In 2015, West Virginia enacted a statute that caps punitive damages at the greater of $500,000 or four times the compensatory damages. We blogged about the statute here, explaining that the West Virginia legislature was seeking to reform the state’s image as a “judicial hellhole” that is hostile to defendants.
The Supreme Court of Appeals of West Virginia has now held, in Martinez v. Asplundh Tree Expert Co., that the cap applies in cases tried after the statute’s effective date—regardless of when the conduct occurred or when the complaint was filed. The court decided the issue in response to a certified question from a federal district court. The majority reasoned that the provision “is a remedial statute that does not impact a vested or substantive right.” As the majority opinion pointed out, “[a] plaintiff has no right, much less a vested right, to an award of punitive damages before trial.” Thus, the court determined, the statute “is not subject to a retroactivity analysis,” and is “applicable irrespective of when the cause of action accrued or when the claim or suit is filed.”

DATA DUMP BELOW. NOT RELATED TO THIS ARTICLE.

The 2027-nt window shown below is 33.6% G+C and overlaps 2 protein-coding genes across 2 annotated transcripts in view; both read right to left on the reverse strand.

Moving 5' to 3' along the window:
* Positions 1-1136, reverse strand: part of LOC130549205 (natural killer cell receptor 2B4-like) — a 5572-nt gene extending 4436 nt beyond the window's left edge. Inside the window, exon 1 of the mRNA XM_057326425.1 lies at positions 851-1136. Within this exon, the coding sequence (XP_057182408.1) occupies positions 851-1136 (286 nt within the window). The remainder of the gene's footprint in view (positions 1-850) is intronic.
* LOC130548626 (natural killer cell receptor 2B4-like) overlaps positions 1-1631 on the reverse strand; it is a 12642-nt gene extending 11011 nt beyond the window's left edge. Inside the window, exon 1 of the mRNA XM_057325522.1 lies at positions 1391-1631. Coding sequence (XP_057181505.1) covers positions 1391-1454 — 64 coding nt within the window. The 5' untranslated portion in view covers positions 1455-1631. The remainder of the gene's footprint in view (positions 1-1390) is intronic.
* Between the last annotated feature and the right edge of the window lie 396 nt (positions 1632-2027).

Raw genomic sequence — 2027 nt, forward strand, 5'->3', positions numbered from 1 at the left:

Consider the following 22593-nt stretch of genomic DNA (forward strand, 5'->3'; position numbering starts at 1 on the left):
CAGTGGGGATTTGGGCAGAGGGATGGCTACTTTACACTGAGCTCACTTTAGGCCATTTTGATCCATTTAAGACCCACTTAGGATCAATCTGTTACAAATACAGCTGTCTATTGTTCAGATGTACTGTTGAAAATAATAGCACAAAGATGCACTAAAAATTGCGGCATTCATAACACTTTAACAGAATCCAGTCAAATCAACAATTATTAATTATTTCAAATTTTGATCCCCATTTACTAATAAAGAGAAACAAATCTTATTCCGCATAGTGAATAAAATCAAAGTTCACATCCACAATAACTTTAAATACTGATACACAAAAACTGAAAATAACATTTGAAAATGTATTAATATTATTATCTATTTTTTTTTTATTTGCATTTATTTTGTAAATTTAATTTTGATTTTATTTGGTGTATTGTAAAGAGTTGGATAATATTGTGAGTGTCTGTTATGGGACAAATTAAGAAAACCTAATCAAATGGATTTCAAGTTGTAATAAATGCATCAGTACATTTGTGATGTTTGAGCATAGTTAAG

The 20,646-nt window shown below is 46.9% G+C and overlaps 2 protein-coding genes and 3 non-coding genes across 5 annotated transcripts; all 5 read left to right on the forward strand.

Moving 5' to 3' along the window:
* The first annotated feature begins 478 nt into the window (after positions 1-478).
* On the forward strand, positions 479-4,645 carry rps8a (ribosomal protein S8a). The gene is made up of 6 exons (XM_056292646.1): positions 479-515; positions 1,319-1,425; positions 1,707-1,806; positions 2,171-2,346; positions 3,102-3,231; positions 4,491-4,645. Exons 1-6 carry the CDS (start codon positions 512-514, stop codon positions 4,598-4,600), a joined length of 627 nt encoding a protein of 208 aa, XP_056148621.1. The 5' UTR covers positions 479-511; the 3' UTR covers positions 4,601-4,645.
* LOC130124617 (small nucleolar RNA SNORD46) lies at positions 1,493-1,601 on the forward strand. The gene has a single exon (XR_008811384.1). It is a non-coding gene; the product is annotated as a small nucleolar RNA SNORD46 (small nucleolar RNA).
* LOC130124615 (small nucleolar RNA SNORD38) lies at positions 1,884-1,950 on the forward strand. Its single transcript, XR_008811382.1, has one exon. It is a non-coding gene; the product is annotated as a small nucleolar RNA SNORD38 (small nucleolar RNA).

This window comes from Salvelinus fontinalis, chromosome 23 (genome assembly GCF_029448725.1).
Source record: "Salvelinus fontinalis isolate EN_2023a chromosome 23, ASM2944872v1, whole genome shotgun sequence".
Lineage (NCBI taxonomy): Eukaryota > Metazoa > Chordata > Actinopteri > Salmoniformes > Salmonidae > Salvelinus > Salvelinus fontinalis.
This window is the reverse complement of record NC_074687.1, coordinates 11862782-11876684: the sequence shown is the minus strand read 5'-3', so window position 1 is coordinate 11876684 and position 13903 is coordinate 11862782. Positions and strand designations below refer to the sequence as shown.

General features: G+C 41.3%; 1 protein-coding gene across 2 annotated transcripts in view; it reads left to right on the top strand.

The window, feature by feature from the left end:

Two justices wrote separately to note their view that the plainly expressed intent of the legislature also supported applying the provision to pending claims. As they saw it, in setting limits on “[t]he amount of punitive damages that may be awarded in a civil action,” the West Virginia legislature “could use no plainer language to convey to the public, litigants, and the courts that West Virginia’s outlier status with regard to unrestrained damages is … harmful to the state … and that it intends to foreclose such awards immediately.” Two justices dissented, calling the ruling a “result-oriented decision” that is “shamefully inconsistent” with “established precedent.”
The decision is very good news for defendants currently litigating claims brought under West Virginia law. Had the dissent’s view prevailed, punitive damages would remain unlimited for all claims accruing before June 8, 2015.